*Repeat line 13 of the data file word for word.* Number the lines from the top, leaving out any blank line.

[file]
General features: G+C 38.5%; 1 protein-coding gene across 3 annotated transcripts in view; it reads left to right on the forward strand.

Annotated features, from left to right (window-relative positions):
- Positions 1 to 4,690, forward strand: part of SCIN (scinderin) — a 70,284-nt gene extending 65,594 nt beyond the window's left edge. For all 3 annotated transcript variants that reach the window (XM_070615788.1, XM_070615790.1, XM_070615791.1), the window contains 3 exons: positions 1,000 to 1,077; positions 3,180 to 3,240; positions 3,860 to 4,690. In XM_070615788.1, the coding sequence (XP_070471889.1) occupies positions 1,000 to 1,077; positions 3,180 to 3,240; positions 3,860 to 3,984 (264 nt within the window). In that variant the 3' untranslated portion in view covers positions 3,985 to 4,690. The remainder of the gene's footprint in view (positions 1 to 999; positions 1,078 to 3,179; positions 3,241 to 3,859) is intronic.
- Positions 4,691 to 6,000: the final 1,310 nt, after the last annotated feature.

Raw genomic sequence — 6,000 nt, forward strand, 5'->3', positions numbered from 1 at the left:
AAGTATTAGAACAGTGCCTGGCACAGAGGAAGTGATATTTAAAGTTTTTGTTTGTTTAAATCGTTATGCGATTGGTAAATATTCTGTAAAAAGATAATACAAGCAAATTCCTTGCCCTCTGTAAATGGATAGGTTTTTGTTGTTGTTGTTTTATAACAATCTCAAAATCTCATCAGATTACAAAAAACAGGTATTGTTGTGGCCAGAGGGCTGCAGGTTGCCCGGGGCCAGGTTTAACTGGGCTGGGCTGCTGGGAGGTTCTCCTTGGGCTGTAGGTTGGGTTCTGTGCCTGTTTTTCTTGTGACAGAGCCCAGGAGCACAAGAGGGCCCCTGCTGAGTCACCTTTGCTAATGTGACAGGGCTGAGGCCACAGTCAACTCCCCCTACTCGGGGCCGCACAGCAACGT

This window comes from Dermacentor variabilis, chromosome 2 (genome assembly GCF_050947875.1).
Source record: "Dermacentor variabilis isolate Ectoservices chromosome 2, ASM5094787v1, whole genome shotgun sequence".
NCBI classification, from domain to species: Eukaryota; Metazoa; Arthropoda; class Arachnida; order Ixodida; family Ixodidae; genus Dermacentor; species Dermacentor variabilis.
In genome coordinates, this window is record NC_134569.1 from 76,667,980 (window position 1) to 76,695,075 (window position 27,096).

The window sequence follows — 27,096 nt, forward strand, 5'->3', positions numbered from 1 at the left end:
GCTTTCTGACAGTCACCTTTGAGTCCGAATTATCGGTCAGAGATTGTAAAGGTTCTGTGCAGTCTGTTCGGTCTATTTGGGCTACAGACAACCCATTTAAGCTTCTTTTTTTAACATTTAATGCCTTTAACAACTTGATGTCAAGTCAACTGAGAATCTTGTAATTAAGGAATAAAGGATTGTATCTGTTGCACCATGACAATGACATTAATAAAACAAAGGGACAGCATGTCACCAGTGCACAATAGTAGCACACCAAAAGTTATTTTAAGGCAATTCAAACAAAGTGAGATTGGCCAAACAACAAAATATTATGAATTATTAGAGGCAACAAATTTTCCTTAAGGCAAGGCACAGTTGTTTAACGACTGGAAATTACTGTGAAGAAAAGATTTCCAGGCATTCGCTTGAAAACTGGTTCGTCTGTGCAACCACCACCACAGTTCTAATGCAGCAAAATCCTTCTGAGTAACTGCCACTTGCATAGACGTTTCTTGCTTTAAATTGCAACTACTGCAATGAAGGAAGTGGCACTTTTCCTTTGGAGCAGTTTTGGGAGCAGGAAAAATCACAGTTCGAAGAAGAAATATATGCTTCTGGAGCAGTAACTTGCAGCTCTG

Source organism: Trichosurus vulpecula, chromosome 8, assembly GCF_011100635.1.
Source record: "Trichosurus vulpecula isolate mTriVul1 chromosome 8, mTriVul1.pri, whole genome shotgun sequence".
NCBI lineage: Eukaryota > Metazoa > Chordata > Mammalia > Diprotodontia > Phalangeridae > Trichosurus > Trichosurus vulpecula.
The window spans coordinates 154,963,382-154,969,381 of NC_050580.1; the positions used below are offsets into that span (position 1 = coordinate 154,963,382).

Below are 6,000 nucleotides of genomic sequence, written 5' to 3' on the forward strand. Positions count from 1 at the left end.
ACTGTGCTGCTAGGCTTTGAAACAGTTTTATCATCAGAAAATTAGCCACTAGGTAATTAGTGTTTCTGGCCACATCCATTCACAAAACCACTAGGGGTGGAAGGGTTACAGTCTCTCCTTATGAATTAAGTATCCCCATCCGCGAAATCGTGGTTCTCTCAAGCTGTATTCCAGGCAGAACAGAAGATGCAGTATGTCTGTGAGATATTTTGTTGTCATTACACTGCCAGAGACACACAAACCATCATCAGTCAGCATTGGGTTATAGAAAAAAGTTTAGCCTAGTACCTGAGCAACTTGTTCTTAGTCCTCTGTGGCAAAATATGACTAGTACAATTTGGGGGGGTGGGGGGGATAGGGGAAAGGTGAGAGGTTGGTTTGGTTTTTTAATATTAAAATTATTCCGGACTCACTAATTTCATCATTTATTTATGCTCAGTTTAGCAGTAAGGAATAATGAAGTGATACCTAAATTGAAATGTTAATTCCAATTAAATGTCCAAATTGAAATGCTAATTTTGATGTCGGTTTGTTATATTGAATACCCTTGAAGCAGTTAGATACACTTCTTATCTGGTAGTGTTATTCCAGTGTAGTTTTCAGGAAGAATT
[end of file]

Source organism: Trichosurus vulpecula, chromosome 8, assembly GCF_011100635.1.